In February, Oklahoma lawmakers tried to drop funding for the Advanced Placement US History (APUSH) class in a bill that overwhelmingly passed the Oklahoma House Common Education Committee before being withdrawn from the full House after inspiring a national backlash.
According to the bill’s Republican author, Representative Dan Fisher, state funds shouldn’t be used to teach the course because he believes it emphasizes “what is bad about America,” “omits the concept of American exceptionalism,” and characterizes the United States as a “nation of oppressors and exploiters.”
Fisher proposed to replace the established, national, and college-recognized AP curriculum with a homegrown substitute, a move that would have cost the state an estimated $3.8 million according to the Washington Post. The legislation also specified what should be taught in the classroom by specifically identifying dozens of “documents, writings, speeches, proclamations and recordings related to the history, heritage and foundation of the United States.”
Fisher included speeches from the various Founding Fathers and civil rights leaders, like Martin Luther King Jr. and Malcolm X, as part of the replacement curriculum. Also included are speeches by Ronald Reagan and George W. Bush and religious documents including the Ten Commandments. No speeches by the last three Democratic presidents were added.
Daniel Chu, a junior at Crescenta Valley High School (CVHS), expressed disagreement with the bill to JSR, saying, “Americans deserve to know their own history, no matter how ‘anti-patriotic,’ unflattering, or downright horrible it is at times. If we don’t, people won’t know better than people in the past, and the same mistakes are bound to happen again.”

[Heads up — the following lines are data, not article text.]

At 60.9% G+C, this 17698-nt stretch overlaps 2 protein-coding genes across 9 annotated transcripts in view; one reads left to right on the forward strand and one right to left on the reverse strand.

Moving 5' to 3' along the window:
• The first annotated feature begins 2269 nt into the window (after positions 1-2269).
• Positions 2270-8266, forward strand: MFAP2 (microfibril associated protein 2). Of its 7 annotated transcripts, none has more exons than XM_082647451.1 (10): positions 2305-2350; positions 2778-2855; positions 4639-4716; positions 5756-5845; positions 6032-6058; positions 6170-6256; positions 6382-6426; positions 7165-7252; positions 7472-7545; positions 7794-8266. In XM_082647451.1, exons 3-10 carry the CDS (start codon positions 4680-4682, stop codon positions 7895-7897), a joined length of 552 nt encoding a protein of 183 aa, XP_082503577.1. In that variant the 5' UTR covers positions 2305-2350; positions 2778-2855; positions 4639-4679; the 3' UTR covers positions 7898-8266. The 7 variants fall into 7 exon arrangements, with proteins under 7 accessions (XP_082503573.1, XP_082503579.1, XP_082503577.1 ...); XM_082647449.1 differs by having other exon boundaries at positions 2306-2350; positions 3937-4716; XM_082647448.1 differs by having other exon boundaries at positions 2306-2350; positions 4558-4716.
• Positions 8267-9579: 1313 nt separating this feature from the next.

He added, “Banning access to the AP course – and by extension, one’s own country’s history – is the most unpatriotic thing one can do.”
Another CVHS student, Ju Kim, voiced a similar sentiment.
“History shouldn’t create a political battle over the angle in which it’s taught, but rather is best left to speak for itself,” Kim told JSR. “And what it says, while not particularly positive at times, is essential for the continuation of democracy and freedom in America.”
After facing national criticism, Fisher has said he will rewrite the bill to require a state “review” of the AP course rather than its complete defunding.
However, in the last year alone, policymakers in Georgia, Texas, South Carolina, North Carolina and Colorado have tried to scrap or doctor the AP course, citing its “liberal bias” and supposed focus on the nation’s “blemishes.” Additionally, the Republican National Committee has urged Congress to withhold any funding to the College Board to force it to produce a course that deemphasizes historical mistakes including slavery and institutionalized discrimination.